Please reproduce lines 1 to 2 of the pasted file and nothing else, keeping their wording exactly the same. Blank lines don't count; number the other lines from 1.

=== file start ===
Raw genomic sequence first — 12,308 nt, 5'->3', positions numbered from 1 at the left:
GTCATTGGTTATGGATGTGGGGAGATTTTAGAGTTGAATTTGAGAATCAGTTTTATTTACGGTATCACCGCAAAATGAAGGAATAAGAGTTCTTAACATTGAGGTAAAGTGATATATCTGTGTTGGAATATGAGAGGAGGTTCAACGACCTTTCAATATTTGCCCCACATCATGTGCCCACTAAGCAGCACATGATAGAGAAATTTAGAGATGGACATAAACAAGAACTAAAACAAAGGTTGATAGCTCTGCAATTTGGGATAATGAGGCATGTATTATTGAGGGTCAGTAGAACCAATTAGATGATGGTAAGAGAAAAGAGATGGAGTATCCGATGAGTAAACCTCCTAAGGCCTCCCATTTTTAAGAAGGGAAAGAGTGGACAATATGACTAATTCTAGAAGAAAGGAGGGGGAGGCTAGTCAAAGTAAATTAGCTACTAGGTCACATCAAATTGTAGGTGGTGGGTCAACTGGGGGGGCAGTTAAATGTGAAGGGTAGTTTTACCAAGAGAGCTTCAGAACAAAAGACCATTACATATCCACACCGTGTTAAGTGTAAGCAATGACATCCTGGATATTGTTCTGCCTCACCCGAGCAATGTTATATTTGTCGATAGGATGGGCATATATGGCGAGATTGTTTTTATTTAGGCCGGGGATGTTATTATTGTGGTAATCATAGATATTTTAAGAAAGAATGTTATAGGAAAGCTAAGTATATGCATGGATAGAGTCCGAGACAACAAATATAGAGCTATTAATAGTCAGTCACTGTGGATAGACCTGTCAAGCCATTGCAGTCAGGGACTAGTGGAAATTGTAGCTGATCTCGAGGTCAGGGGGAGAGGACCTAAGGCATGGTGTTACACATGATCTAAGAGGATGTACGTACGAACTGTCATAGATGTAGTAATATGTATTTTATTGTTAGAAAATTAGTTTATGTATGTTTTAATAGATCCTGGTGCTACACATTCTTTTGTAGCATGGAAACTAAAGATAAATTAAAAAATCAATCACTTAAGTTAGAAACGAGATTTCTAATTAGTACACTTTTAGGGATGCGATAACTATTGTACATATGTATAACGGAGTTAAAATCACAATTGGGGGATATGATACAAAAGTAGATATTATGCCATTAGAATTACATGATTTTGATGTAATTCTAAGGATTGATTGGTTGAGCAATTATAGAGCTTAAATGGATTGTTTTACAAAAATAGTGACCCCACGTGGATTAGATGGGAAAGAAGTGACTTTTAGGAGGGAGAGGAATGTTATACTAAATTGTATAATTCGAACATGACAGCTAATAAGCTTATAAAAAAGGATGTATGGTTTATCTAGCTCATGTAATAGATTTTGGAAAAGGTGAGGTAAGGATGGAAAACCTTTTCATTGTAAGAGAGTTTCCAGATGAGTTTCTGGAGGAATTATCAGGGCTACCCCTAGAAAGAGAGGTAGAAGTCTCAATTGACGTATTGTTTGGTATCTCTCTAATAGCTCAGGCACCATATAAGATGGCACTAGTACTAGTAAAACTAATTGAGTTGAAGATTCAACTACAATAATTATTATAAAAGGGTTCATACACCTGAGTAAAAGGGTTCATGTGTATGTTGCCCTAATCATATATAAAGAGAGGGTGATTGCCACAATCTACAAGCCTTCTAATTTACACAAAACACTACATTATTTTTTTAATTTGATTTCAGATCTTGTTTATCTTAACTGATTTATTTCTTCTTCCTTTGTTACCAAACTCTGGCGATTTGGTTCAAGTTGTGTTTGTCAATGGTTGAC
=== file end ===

Raw genomic sequence first — 12,308 nt, 5'->3', positions numbered from 1 at the left:
GTCATTGGTTATGGATGTGGGGAGATTTTAGAGTTGAATTTGAGAATCAGTTTTATTTACGGTATCACCGCAAAATGAAGGAATAAGAGTTCTTAACATTGAGGTAAAGTGATATATCTGTGTTGGAATATGAGAGGAGGTTCAACGACCTTTCAATATTTGCCCCACATCATGTGCCCACTAAGCAGCACATGATAGAGAAATTTAGAGATGGACATAAACAAGAACTAAAACAAAGGTTGATAGCTCTGCAATTTGGGATAATGAGGCATGTATTATTGAGGGTCAGTAGAACCAATTAGATGATGGTAAGAGAAAAGAGATGGAGTATCCGATGAGTAAACCTCCTAAGGCCTCCCATTTTTAAGAAGGGAAAGAGTGGACAATATGACTAATTCTAGAAGAAAGGAGGGGGAGGCTAGTCAAAGTAAATTAGCTACTAGGTCACATCAAATTGTAGGTGGTGGGTCAACTGGGGGGGCAGTTAAATGTGAAGGGTAGTTTTACCAAGAGAGCTTCAGAACAAAAGACCATTACATATCCACACCGTGTTAAGTGTAAGCAATGACATCCTGGATATTGTTCTGCCTCACCCGAGCAATGTTATATTTGTCGATAGGATGGGCATATATGGCGAGATTGTTTTTATTTAGGCCGGGGATGTTATTATTGTGGTAATCATAGATATTTTAAGAAAGAATGTTATAGGAAAGCTAAGTATATGCATGGATAGAGTCCGAGACAACAAATATAGAGCTATTAATAGTCAGTCACTGTGGATAGACCTGTCAAGCCATTGCAGTCAGGGACTAGTGGAAATTGTAGCTGATCTCGAGGTCAGGGGGAGAGGACCTAAGGCATGGTGTTACACATGATCTAAGAGGATGTACGTACGAACTGTCATAGATGTAGTAATATGTATTTTATTGTTAGAAAATTAGTTTATGTATGTTTTAATAGATCCTGGTGCTACACATTCTTTTGTAGCATGGAAACTAAAGATAAATTAAAAAATCAATCACTTAAGTTAGAAACGAGATTTCTAATTAGTACACTTTTAGGGATGCGATAACTATTGTACATATGTATAACGGAGTTAAAATCACAATTGGGGGATATGATACAAAAGTAGATATTATGCCATTAGAATTACATGATTTTGATGTAATTCTAAGGATTGATTGGTTGAGCAATTATAGAGCTTAAATGGATTGTTTTACAAAAATAGTGACCCCACGTGGATTAGATGGGAAAGAAGTGACTTTTAGGAGGGAGAGGAATGTTATACTAAATTGTATAATTCGAACATGACAGCTAATAAGCTTATAAAAAAGGATGTATGGTTTATCTAGCTCATGTAATAGATTTTGGAAAAGGTGAGGTAAGGATGGAAAACCTTTTCATTGTAAGAGAGTTTCCAGATGAGTTTCTGGAGGAATTATCAGGGCTACCCCTAGAAAGAGAGGTAGAAGTCTCAATTGACGTATTGTTTGGTATCTCTCTAATAGCTCAGGCACCATATAAGATGGCACTAGTACTAGTAAAACTAATTGAGTTGAAGATTCAACTACAATAATTATTATAAAAGGGTTCATACACCTGAGTAAAAGGGTTCATGTGTATGTTGCCCTAATCATATATAAAGAGAGGGTGATTGCCACAATCTACAAGCCTTCTAATTTACACAAAACACTACATTATTTTTTTAATTTGATTTCAGATCTTGTTTATCTTAACTGATTTATTTCTTCTTCCTTTGTTACCAAACTCTGGCGATTTGGTTCAAGTTGTGTTTGTCAATGGTTGAC